>> Good afternoon, everybody and welcome. I'm Susan Collins, the Joan and Sanford Weill Dean here at the Gerald R. Ford School of Public Policy, and I'm delighted to see all of you with us here today. Before I begin, I'd like to thank the Education Policy Initiative and its co-directors, my colleagues Brian Jacob and Susan Dynarski, for planning our event today which I know you, like me, have been looking forward to. I'd also like to acknowledge the Center for the Study of Higher and Post Secondary Education, whose director, Michael Bastedo is here today, as well. And the Charles H. and Susan -- and Charles H. and Susan Gessner for their generous support of today's program. We're grateful for all of those engagements. Well, today we will address a very important question -- is there a student debt crisis? Many of us are well-aware of the ever-expanding student loan market. And the latest estimates are that nearly 40 million Americans are laden with perhaps $1.3 trillion of student debt. And one in four of the borrowers is either in delinquency or in default. Last year's graduating class had an average of $35,000 in student debt. Those are striking numbers. The Obama Administration recently announced two substantive policy changes, and presidential candidates have focused on a variety of alternatives of ways to lower the debt burdens. Well, today's speakers are two of the leading voices on student debt reform, Rohit Chopra and Susan Dynarski. Rohit Chopra was recently named Special Advisor to the U.S. Department of Education. He previously served as Assistant Director of the Consumer Financial Protection Bureau, where he led that agency's work on behalf of students and young consumers. The Secretary of Treasury named him as the agency's first student loan ombudsman, a new role that was established by the Dodd Frank Wall Street Reform and Consumer Protection Act. Chopra has frequently testified before Congress on alleviating student debt burdens and private student loan reforms. Susan Dynarski is a member of the Ford School faculty and a colleague. She's a Professor of Education, Public Policy and Economics here at the University of Michigan and also Co-Director of the Ford School's Education Policy Initiative. Susan is one of the country's top advocates for accessible higher education. She has testified before Congress on education and tax policy and is widely consulted on student aid reform, including at the Federal Reserve, the White House, the Departments of Education and Treasury and with the Council of Economic Advisors. She also writes for the New York Times, and if you're on Twitter, I encourage you to follow @dynarski for a really informative and witty commentary. First, just a word about today's format. First each of our panelists beginning with Susan will kick things off with brief opening remarks. I'll then have the pleasure of moderating a conversation with our two experts. I'll start with a few questions of my own before opening things up to the audience. Please write your questions on the notecards that you should have received as you came into the room, and we will have volunteers circulating to collect them from you during the program. And if you're watching online, please send us your questions via Twitter, using the hashtag epistudentdebt. So let's get started. Susan, the floor is yours.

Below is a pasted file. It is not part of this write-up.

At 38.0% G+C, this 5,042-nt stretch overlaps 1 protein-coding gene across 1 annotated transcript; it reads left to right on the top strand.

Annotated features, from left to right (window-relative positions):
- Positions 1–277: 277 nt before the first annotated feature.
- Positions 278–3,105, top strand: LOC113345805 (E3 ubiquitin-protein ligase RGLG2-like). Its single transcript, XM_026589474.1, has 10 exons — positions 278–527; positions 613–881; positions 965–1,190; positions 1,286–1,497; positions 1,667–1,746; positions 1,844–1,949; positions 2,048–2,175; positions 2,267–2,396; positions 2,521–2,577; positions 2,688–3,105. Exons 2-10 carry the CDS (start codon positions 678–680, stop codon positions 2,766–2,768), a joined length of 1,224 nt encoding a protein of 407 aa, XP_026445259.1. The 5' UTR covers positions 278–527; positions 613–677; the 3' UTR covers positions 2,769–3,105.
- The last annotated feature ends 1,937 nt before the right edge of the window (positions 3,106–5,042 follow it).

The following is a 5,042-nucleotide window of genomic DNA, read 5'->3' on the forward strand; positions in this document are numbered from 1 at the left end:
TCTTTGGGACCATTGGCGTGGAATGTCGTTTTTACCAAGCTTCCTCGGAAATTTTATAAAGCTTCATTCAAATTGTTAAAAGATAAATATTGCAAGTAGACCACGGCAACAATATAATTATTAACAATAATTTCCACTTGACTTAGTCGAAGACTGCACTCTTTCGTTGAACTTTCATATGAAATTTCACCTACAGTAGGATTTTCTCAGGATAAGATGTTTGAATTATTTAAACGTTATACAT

>> Thank you. So I'm going to start with data. So I want to start out by talking about if there is indeed a crisis in student debt, where is it? So I -- we're at a university, in a school of public policy, so we should be addressing this question with data, as opposed to, say, introspecting and thinking about our own experiences or those of our friends or our colleagues. And also instead of maybe just reading the latest dramatic piece in the news about a distressed borrower. But rather by analyzing the data. Now data had been a problem in this context, which means that in part, anecdotes have filled the void. So if there are not good data on a problem, well then ,theorizing and anecdote are going to fill the void. The Department of Education, which is responsible for the loans, federal loans in this country, has not been terribly forthcoming in compiling and releasing to the public information like who borrows, who defaults, their experiences. That's changing a bit. And as of this past fall, we actually have some excellent data on debt, default, loans, for people who borrowed basically since the last '90s or so and right up to the present. So what I'm going to say here is based on the analysis of those data. So what do those data say? Well, first of all, they say that you should erase from your mind if you're thinking of who the face of the student debt crisis is, you should erase from your mind the image of a Yale graduate or a NYU graduate or a Columbia graduate or even a UM graduate. In fact, anyone who graduates with a BA is relatively unlikely to default. So folks who graduate have quite low default rates. The default rate also drops for school selectivity. So the more selective the school is, the lower the rate of default. For schools like UM and Harvard and Columbia, about 5% is what the default rate is. Okay? So that's what it was before the recession. That's what it was during the recession. Folks who graduate from elite schools are pretty well buffered from economic distress. Not everybody -- right? But this is -- we're talking about averages and tendencies. So who should you -- you also should not think of folks who are going to graduate school. So people who graduate -- so yourselves, right? So people who graduate -- I know we don't like debt, but the question is whether it's the face of the crisis in our country. So nobody likes debt. Everybody -- here's an economist speaking -- everyone would rather have stuff free than pay for it. Okay? That's an economic principle. You've got your certificate now in economics. So grad students borrow the most, but they're also the least likely to default, because they make good money, compared to other folks, right? So graduates have a very -- people who borrow for graduate school are unlikely to default. Graduates of select schools like UM might borrow around $30,000 total, is the typical debt for people graduating. But they tend to make good money. And so they can support a debt of $30,000 and pay it off. Okay. So if it's -- that's who it's not. And one thing to note, you know, that -- I just listed the profiles of the people who focused on the media. So when the media focus is on student debt crises, the people they profile are folks at Columbia and NYU and people with graduate degrees. So in this week in Slate, a graduate of Connecticut College who also has a graduate degree from Penn talked about their experience with $200,000 in debt. So that's a vanishingly unlikely amount of debt. It's -- very few people have that much debt. And people who graduate with graduate degrees tend not to default. There is also a lovely article in the New York Times that enraged me into writing several upshot posts, from a guy who graduated with not one, not two, but three degrees from Columbia University and subsequently defaulted on all of them and was urging others to follow his example and setting him up as sort of a leader of the student loan revolt. These are not the victims of the student loan crisis. So who is? Who is? Okay. So the face of student loan distress is a dropout from a non-selective college. So a person who spent a year or two at a for-profit college, proprietary school -- like Corinthian, University of Phoenix or a community college or a non-selective four-year college. This is all based on that data. If you look at who is defaulting, that's who it is. They're first-generation college students. They grew up poor. They entered college late -- in their 20s and 30s, to improve their job market skills. Many of them were running away from the weak job market of the recession, and they went to one of these schools to try to tool up so they could get a better job. They borrowed relatively little because they spent relatively little time in school. Right? They dropped out after a year or even six months. So borrowed maybe $5,000 to $10,000 a year -- no, sorry, total -- in total they borrowed $5,000 to $10,000. They enter with low earnings -- $18,000 a year. They exited with low earnings -- $20,000 a year. Right? So they entered poor; they left poor. And this typical loan in default is less than $10,000 -- more around $5,000 is the typical loan in default right now. Forty-four percent of the dollars in default are coming from for-profit institutions, people who borrowed at for-profit colleges. Nearly a third of students who entered college during the recession and who borrowed to attend a community college or a for-profit college defaulted within five years. As I said, for the people attending a selective BA institution, it's 5%. Okay? So the problems are at the community colleges and at the for-profit institutions. So, you know, this is who I have firmly in mind, when I think about victims of a student debt crisis -- low income, first generation students attending a community college or a for-profit college, students of Corinthian College who were defrauded into borrowing for what was ultimately a non-existent education, a person laid off from their job who tried to pick up some skills at the local community college and borrowed to do so and is exiting with very low earnings. And in my opinion, if there is a crisis of any sort, it's a crisis in low earnings in our country that we have -- we lack a safety net. We have a very large number of people who are earning very low earnings and who cannot handle even $5,000 in debt, as a result.